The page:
We are here today to learn about the corrective action that the Internal Revenue Service has taken to address mismanagement in processing of tax-exempt applications.
Mr. Werfel. Welcome to the Ways and Means Committee.
I am glad to see in your 30-day report that you have instituted management changes that span the entire IRS management chain. I see from your report that these changes reach into the Exempt Organizations Division and the team responsible for determinations on applications for tax exempt status.
I'm also interested in your recommendations for obtaining greater effectiveness within the IRS with respect to better early warning systems and risk management. We look forward to hearing your testimony on your new Enterprise Risk Management Program, which I understand will improve IRS accountability and responsiveness to stakeholders, such as Congress.
As your report makes clear, there was clear mismanagement on the part of the IRS Exempt Organizations Division in processing these tax-exemption applications. The Initial Assessment and Plan of Action appear to be a solid roadmap to addressing the problems and we encourage you to actively pursue this plan.
But for our Committee, which launched this investigation on a bipartisan basis, the backdrop for today's hearing is the troubling new information that has come to light about the report issued by the Treasury Inspector General of Tax Administration.
This week we learned for the first time that three key items: (1) the screening lists used by the IRS included the term "progressives"; (2) progressive groups were among the 298 applications that TIGTA reviewed in their audit and received heightened scrutiny; and (3) the Inspector General did not research how the term "progressives" was added to the screening lists or how those cases were handled by a different group of specialists in the IRS.
The failure of the IG's audit to acknowledge these facts is a fundamental flaw in the foundation of the investigation and the public's perception of this issue. I wrote to the IG and asked him to explain these omissions. And all Committee Democrats have asked today, Mr. Chairman, that you ask Mr. George to return to the Committee to provide the appropriate context for his report and answer questions under oath regarding all of these matters.
Our committee, in its oversight role, has an obligation to fully understand the manner in which the Inspector General conducted his audit, and at what direction.
Deeply troubling is that when asked about the new information that has come to light, the Treasury Inspector General's office initially said in media reports that "our audit report answered the questions it was asked to address" and that House Oversight Committee Chairman Darrell Issa had specifically requested that investigators "narrowly focus on tea party organizations." We asked TIGTA about this in a letter, and TIGTA responded that "many of the press reports are not accurate."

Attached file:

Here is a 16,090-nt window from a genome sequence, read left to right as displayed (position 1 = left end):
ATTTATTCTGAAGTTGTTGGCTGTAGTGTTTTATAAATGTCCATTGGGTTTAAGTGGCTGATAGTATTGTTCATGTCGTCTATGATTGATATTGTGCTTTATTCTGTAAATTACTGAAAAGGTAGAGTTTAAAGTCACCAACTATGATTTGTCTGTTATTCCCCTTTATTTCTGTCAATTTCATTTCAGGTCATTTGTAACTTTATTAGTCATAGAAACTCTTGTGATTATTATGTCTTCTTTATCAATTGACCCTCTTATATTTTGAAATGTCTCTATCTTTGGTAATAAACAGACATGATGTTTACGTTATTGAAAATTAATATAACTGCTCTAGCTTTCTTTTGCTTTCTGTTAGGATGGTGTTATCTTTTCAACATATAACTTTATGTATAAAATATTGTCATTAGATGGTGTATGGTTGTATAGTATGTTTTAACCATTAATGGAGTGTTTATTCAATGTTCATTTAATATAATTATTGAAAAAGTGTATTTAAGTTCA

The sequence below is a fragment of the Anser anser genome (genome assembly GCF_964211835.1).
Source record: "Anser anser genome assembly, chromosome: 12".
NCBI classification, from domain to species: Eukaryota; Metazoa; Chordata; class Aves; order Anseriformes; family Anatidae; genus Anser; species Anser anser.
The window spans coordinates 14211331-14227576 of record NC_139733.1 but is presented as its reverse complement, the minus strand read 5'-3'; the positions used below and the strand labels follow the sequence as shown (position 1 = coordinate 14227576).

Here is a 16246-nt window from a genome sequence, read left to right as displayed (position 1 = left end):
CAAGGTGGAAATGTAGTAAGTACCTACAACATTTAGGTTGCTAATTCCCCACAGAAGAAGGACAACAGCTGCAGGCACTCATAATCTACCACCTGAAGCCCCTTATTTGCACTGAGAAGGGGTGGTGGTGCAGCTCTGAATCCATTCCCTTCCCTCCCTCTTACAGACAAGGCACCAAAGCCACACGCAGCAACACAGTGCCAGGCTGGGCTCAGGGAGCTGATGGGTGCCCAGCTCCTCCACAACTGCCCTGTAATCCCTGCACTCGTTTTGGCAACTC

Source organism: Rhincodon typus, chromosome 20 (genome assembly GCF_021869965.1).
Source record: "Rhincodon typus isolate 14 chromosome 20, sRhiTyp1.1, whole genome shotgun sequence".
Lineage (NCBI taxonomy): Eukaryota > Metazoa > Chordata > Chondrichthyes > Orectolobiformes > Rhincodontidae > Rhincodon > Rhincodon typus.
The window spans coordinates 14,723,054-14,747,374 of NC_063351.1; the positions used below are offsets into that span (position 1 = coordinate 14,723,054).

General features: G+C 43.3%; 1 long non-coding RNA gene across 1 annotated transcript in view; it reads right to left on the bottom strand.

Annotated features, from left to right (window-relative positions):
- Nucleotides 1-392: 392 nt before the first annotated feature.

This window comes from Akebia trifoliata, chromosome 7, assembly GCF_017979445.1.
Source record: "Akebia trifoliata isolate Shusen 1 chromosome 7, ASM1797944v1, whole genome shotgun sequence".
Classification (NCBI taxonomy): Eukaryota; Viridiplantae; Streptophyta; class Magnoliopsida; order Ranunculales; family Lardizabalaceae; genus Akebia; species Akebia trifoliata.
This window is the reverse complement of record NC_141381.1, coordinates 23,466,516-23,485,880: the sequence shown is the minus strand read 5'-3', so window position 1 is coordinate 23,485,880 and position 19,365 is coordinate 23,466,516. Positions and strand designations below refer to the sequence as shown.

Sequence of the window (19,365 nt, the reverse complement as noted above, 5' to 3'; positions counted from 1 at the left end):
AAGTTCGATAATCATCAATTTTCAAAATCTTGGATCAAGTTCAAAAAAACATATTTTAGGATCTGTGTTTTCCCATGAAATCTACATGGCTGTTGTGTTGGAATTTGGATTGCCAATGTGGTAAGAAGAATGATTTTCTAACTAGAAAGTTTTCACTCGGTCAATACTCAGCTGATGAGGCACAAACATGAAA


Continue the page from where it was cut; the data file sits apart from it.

If some of the press reports were accurate, TIGTA's initial explanation of the scope of the audit is inconsistent with the description of the IG's audit work in the 2013 Audit Plan and the stated objective on the first page of the May 14, 2013 audit report. The stated objective was "to determine whether allegations were founded that the IRS: 1) targeted specific groups applying for tax-exempt status, 2) delayed processing of targeted groups' applications, and 3) requested unnecessary information from targeted groups."
The IG's failure to be forthcoming in the audit and at Congressional Hearings, even when asked directly if there was a screening list for "progressive" and whether progressive groups were included among the 298 applications reviewed by TIGTA, has contributed to the distortion of this entire investigation, including use of innuendo and totally unsubstantiated assertions of White House involvement.
Democrats have condemned the singling out of Tea Party by name. I hope our colleagues on the Republican side of the aisle will now join us in condemning the use of the term "progressives" on the screening lists and the failure of the IG to be forthcoming with this and other Congressional Committees.
We have also been fully supportive of letting the facts lead where they may. None of us -- including the Acting IRS Commissioner -- can describe how an application was processed once it was screened. I caution my colleagues from jumping to conclusions until we know all of the facts. Searching for the facts is the only way we are going to get back on the course that I hope is our mutual goal: fixing the problems at the IRS and restoring the trust of the American people.